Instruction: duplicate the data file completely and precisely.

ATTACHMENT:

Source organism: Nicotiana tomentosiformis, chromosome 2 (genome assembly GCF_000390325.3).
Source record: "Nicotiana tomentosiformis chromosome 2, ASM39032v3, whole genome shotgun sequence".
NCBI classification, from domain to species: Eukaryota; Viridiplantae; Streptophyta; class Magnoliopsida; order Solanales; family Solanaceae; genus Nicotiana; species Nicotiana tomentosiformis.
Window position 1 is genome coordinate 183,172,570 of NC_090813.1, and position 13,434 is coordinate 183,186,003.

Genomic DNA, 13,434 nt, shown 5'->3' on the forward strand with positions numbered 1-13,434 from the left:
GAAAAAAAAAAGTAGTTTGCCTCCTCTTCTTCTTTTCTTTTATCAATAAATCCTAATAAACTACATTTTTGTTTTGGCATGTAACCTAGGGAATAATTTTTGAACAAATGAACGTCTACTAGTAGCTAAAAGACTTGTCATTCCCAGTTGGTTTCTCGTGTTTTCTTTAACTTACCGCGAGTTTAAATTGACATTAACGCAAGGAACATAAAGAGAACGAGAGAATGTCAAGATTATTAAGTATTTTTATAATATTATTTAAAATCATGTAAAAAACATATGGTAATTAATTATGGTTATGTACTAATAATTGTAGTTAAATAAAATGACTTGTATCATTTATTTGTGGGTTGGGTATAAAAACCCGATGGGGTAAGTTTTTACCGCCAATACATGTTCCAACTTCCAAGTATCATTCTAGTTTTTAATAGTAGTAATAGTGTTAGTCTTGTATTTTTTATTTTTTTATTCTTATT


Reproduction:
Source organism: Nicotiana tomentosiformis, chromosome 2 (genome assembly GCF_000390325.3).
Source record: "Nicotiana tomentosiformis chromosome 2, ASM39032v3, whole genome shotgun sequence".
NCBI classification, from domain to species: Eukaryota; Viridiplantae; Streptophyta; class Magnoliopsida; order Solanales; family Solanaceae; genus Nicotiana; species Nicotiana tomentosiformis.
Window position 1 is genome coordinate 183,172,570 of NC_090813.1, and position 13,434 is coordinate 183,186,003.

Genomic DNA, 13,434 nt, shown 5'->3' on the forward strand with positions numbered 1-13,434 from the left:
GAAAAAAAAAAGTAGTTTGCCTCCTCTTCTTCTTTTCTTTTATCAATAAATCCTAATAAACTACATTTTTGTTTTGGCATGTAACCTAGGGAATAATTTTTGAACAAATGAACGTCTACTAGTAGCTAAAAGACTTGTCATTCCCAGTTGGTTTCTCGTGTTTTCTTTAACTTACCGCGAGTTTAAATTGACATTAACGCAAGGAACATAAAGAGAACGAGAGAATGTCAAGATTATTAAGTATTTTTATAATATTATTTAAAATCATGTAAAAAACATATGGTAATTAATTATGGTTATGTACTAATAATTGTAGTTAAATAAAATGACTTGTATCATTTATTTGTGGGTTGGGTATAAAAACCCGATGGGGTAAGTTTTTACCGCCAATACATGTTCCAACTTCCAAGTATCATTCTAGTTTTTAATAGTAGTAATAGTGTTAGTCTTGTATTTTTTATTTTTTTATTCTTATT